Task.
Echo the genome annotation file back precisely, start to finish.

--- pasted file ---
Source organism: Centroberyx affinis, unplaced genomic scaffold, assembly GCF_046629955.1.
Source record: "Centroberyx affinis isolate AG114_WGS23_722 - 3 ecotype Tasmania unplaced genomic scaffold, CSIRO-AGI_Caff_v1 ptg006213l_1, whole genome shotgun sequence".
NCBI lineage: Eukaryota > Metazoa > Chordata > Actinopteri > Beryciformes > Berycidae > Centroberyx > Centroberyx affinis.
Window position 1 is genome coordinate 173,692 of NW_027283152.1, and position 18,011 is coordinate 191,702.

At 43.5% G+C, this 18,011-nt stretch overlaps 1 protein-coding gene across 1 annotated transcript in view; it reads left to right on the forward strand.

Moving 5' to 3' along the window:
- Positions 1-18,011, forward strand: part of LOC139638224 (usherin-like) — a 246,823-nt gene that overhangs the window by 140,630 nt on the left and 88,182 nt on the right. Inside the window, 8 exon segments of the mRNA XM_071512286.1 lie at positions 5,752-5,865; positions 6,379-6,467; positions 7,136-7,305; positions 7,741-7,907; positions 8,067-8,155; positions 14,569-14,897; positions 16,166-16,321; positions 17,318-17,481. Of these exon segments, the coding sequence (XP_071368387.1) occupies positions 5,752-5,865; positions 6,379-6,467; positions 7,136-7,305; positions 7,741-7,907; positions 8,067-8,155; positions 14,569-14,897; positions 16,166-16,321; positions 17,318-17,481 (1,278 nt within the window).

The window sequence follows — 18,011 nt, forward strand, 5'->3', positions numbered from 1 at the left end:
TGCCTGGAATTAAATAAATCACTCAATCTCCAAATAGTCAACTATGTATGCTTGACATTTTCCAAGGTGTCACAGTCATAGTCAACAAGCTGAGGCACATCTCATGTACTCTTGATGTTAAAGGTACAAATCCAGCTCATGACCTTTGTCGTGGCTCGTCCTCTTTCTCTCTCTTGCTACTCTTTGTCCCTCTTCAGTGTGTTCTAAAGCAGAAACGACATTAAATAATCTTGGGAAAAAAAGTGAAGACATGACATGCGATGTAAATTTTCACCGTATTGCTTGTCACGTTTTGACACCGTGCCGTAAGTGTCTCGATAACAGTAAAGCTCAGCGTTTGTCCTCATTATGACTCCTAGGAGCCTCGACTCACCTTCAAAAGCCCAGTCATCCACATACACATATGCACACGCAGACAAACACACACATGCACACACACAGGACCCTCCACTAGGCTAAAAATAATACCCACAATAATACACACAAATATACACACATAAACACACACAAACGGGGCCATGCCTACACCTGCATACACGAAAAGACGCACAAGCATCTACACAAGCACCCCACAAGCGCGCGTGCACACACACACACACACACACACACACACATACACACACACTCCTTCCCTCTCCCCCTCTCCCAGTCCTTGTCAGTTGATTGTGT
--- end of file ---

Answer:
Source organism: Centroberyx affinis, unplaced genomic scaffold, assembly GCF_046629955.1.
Source record: "Centroberyx affinis isolate AG114_WGS23_722 - 3 ecotype Tasmania unplaced genomic scaffold, CSIRO-AGI_Caff_v1 ptg006213l_1, whole genome shotgun sequence".
NCBI lineage: Eukaryota > Metazoa > Chordata > Actinopteri > Beryciformes > Berycidae > Centroberyx > Centroberyx affinis.
Window position 1 is genome coordinate 173,692 of NW_027283152.1, and position 18,011 is coordinate 191,702.

At 43.5% G+C, this 18,011-nt stretch overlaps 1 protein-coding gene across 1 annotated transcript in view; it reads left to right on the forward strand.

Moving 5' to 3' along the window:
- Positions 1-18,011, forward strand: part of LOC139638224 (usherin-like) — a 246,823-nt gene that overhangs the window by 140,630 nt on the left and 88,182 nt on the right. Inside the window, 8 exon segments of the mRNA XM_071512286.1 lie at positions 5,752-5,865; positions 6,379-6,467; positions 7,136-7,305; positions 7,741-7,907; positions 8,067-8,155; positions 14,569-14,897; positions 16,166-16,321; positions 17,318-17,481. Of these exon segments, the coding sequence (XP_071368387.1) occupies positions 5,752-5,865; positions 6,379-6,467; positions 7,136-7,305; positions 7,741-7,907; positions 8,067-8,155; positions 14,569-14,897; positions 16,166-16,321; positions 17,318-17,481 (1,278 nt within the window).

The window sequence follows — 18,011 nt, forward strand, 5'->3', positions numbered from 1 at the left end:
TGCCTGGAATTAAATAAATCACTCAATCTCCAAATAGTCAACTATGTATGCTTGACATTTTCCAAGGTGTCACAGTCATAGTCAACAAGCTGAGGCACATCTCATGTACTCTTGATGTTAAAGGTACAAATCCAGCTCATGACCTTTGTCGTGGCTCGTCCTCTTTCTCTCTCTTGCTACTCTTTGTCCCTCTTCAGTGTGTTCTAAAGCAGAAACGACATTAAATAATCTTGGGAAAAAAAGTGAAGACATGACATGCGATGTAAATTTTCACCGTATTGCTTGTCACGTTTTGACACCGTGCCGTAAGTGTCTCGATAACAGTAAAGCTCAGCGTTTGTCCTCATTATGACTCCTAGGAGCCTCGACTCACCTTCAAAAGCCCAGTCATCCACATACACATATGCACACGCAGACAAACACACACATGCACACACACAGGACCCTCCACTAGGCTAAAAATAATACCCACAATAATACACACAAATATACACACATAAACACACACAAACGGGGCCATGCCTACACCTGCATACACGAAAAGACGCACAAGCATCTACACAAGCACCCCACAAGCGCGCGTGCACACACACACACACACACACACACACACATACACACACACTCCTTCCCTCTCCCCCTCTCCCAGTCCTTGTCAGTTGATTGTGT